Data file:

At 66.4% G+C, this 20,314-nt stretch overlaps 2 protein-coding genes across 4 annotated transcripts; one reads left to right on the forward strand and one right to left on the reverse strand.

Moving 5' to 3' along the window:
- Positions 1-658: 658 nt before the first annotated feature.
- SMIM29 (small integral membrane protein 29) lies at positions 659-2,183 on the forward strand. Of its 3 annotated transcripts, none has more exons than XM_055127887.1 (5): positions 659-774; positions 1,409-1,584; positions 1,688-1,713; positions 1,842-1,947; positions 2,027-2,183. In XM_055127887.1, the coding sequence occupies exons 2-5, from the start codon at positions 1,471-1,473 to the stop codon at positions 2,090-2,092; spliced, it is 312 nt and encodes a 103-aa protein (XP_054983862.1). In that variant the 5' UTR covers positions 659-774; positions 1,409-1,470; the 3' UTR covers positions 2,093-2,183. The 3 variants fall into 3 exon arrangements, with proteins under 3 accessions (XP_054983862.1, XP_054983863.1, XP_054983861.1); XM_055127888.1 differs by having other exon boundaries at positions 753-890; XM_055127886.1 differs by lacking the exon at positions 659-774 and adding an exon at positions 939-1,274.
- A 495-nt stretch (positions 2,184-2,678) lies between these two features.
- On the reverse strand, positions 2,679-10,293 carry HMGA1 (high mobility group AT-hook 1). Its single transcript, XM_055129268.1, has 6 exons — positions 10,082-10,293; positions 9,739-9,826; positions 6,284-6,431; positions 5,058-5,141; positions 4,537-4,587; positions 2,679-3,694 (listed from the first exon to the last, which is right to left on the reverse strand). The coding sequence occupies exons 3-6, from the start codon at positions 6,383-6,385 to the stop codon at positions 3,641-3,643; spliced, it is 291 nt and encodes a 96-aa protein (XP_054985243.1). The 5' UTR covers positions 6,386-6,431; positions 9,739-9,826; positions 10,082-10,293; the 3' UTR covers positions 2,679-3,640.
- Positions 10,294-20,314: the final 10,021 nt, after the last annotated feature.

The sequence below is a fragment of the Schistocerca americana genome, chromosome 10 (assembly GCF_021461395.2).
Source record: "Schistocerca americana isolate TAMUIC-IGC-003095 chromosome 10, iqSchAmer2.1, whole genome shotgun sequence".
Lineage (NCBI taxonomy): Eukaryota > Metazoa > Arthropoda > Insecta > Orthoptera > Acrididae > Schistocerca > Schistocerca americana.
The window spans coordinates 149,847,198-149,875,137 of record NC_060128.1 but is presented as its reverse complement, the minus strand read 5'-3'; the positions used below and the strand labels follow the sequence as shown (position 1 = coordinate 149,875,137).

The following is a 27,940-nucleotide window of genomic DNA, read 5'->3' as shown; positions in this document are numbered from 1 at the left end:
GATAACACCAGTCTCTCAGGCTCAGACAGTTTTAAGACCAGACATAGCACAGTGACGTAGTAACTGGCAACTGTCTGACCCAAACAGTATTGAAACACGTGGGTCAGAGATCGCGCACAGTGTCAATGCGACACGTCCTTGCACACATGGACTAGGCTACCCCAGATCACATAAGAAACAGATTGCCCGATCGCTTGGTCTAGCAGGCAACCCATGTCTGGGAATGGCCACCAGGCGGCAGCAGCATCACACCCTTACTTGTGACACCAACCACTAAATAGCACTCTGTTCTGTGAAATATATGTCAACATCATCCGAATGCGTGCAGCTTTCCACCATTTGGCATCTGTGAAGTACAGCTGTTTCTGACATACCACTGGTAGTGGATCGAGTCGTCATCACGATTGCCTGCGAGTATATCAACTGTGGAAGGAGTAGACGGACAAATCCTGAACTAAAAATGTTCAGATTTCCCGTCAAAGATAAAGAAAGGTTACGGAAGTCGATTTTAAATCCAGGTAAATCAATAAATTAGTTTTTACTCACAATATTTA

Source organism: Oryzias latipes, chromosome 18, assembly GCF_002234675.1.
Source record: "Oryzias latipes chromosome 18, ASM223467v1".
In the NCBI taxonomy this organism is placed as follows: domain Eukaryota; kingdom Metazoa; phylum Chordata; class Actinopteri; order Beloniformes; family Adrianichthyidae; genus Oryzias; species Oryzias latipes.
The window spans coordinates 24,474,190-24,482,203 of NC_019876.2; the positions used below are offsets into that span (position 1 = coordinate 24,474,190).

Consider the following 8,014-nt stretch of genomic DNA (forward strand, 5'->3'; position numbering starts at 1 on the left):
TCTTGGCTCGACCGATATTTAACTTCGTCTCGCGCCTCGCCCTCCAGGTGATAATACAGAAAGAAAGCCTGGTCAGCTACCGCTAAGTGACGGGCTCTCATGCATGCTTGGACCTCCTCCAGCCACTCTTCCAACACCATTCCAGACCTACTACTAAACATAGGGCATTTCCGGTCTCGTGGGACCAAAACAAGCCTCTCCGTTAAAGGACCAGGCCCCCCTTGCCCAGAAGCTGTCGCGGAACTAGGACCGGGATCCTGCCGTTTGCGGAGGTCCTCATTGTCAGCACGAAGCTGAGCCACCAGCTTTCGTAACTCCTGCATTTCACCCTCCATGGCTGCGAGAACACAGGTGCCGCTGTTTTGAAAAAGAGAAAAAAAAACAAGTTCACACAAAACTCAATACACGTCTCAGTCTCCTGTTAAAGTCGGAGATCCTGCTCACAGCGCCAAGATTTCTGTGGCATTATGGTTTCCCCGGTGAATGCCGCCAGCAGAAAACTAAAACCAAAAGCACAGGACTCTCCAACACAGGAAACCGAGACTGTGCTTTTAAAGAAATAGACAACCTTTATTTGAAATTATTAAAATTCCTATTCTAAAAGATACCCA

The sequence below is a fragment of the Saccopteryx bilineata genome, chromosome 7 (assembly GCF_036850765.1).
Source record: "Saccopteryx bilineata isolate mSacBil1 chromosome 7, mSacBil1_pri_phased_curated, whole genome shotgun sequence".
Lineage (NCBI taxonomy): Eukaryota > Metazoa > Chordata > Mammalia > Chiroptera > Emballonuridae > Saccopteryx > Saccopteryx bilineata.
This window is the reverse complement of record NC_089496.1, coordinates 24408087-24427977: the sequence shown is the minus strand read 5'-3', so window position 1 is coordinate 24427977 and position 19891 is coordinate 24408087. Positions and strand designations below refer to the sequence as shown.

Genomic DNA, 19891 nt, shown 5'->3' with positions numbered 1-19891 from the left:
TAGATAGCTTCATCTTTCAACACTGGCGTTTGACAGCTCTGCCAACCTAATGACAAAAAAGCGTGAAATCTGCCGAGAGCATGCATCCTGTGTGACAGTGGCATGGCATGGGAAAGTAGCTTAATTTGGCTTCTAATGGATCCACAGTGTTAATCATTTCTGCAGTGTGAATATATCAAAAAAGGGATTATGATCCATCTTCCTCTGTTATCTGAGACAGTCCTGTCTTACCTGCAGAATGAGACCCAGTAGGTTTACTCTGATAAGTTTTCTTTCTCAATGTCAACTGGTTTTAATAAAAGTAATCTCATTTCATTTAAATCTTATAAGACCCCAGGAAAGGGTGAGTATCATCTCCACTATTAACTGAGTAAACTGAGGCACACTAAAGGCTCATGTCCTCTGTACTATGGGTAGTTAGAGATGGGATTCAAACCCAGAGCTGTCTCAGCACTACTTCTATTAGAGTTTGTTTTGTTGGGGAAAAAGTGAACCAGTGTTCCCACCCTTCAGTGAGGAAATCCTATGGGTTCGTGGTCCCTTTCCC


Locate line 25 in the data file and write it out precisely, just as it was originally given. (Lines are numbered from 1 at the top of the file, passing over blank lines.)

TAGATAGCTTCATCTTTCAACACTGGCGTTTGACAGCTCTGCCAACCTAATGACAAAAAAGCGTGAAATCTGCCGAGAGCATGCATCCTGTGTGACAGTGGCATGGCATGGGAAAGTAGCTTAATTTGGCTTCTAATGGATCCACAGTGTTAATCATTTCTGCAGTGTGAATATATCAAAAAAGGGATTATGATCCATCTTCCTCTGTTATCTGAGACAGTCCTGTCTTACCTGCAGAATGAGACCCAGTAGGTTTACTCTGATAAGTTTTCTTTCTCAATGTCAACTGGTTTTAATAAAAGTAATCTCATTTCATTTAAATCTTATAAGACCCCAGGAAAGGGTGAGTATCATCTCCACTATTAACTGAGTAAACTGAGGCACACTAAAGGCTCATGTCCTCTGTACTATGGGTAGTTAGAGATGGGATTCAAACCCAGAGCTGTCTCAGCACTACTTCTATTAGAGTTTGTTTTGTTGGGGAAAAAGTGAACCAGTGTTCCCACCCTTCAGTGAGGAAATCCTATGGGTTCGTGGTCCCTTTCCC